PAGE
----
War-torn Korean families to reunite briefly after 65 years
Around 180 families, who were torn apart by the 1950-53 Korean War, will be temporarily reunited in North Korea starting from August 20, 2018. The move comes after the two Koreas renewed exchanges in 2018 following the decades-long standoff over North Korea’s nuclear and missile programmes.
• The reunions, the first in three years, will take place in the North’s tourist resort on Mount Kumgang, as agreed by North Korean leader Kim Jong Un and South Korean President Moon Jae-in during their first summit in April.
• The South Korean family members arrived at the coastal border city of Sokcho on August 19 to be briefed by officials on the reunion and for a brief health check-up, before crossing the border on August 20.
• About 89 South Koreans crossed the military demarcation line to enter into North Korea on August 20. The group is scheduled to return to the South on August 22.
• A group of 83 North Koreans will also be reunited with relatives who live in the South from August 24 to August 26 at the same resort.
As of July, about 56,000 people in the South were registered as separated family members. Among them, 41.2 percent are reported to be in their 80s and 21.4 percent to be in their 90s, as per government data.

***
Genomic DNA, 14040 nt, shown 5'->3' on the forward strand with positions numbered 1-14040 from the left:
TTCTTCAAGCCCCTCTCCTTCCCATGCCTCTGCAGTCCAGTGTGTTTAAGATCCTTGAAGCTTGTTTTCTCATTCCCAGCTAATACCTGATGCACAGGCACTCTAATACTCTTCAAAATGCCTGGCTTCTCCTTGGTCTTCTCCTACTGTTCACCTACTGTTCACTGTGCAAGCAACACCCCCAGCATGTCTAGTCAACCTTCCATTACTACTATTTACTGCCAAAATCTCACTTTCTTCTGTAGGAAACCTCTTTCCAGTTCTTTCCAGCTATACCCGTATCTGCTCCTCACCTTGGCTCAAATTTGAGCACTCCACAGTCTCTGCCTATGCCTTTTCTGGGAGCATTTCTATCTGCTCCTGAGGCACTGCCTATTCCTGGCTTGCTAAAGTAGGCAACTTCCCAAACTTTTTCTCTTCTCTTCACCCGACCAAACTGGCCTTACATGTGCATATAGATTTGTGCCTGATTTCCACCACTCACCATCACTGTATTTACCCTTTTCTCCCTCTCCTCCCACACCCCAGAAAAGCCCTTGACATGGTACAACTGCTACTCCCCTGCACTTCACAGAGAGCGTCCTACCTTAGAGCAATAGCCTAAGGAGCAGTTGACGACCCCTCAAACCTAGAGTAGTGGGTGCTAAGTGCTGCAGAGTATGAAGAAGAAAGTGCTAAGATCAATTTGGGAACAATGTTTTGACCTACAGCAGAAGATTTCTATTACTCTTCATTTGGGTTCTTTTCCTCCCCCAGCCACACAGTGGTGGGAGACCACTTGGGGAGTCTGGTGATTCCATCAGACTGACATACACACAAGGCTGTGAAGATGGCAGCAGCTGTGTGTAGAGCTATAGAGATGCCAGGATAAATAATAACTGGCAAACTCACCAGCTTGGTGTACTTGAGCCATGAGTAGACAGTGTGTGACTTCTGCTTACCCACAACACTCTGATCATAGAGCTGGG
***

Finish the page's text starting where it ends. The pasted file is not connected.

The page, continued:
The separated families are victims of a decades-long standoff between the two neighbouring nations, which escalated over the past several years with North Korea rapidly expanding its nuclear weapons and missile programmes.
• South Korea has been calling for regular meetings between the separated families including using video conferences for years, but the reunion programs were cut short due to fragile relations with the North over its nuclear programmes that threaten the South.
• However, during the summit with US President Donald Trump in June 2018, the North Korean leader Kim Jong Un pledged to abandon his country’s nuclear programs if the US provided security guarantees.
• Around 93 families from both sides of the border were initially scheduled for a three-day gathering from August 20, but four South Korean members canceled their trip to the North at the last minute due to health conditions, as per data by Red Cross.
• The brief family reunions began in 1985 and as of July 2018, a total of 132,600 individuals are listed as separated families on both sides of the border.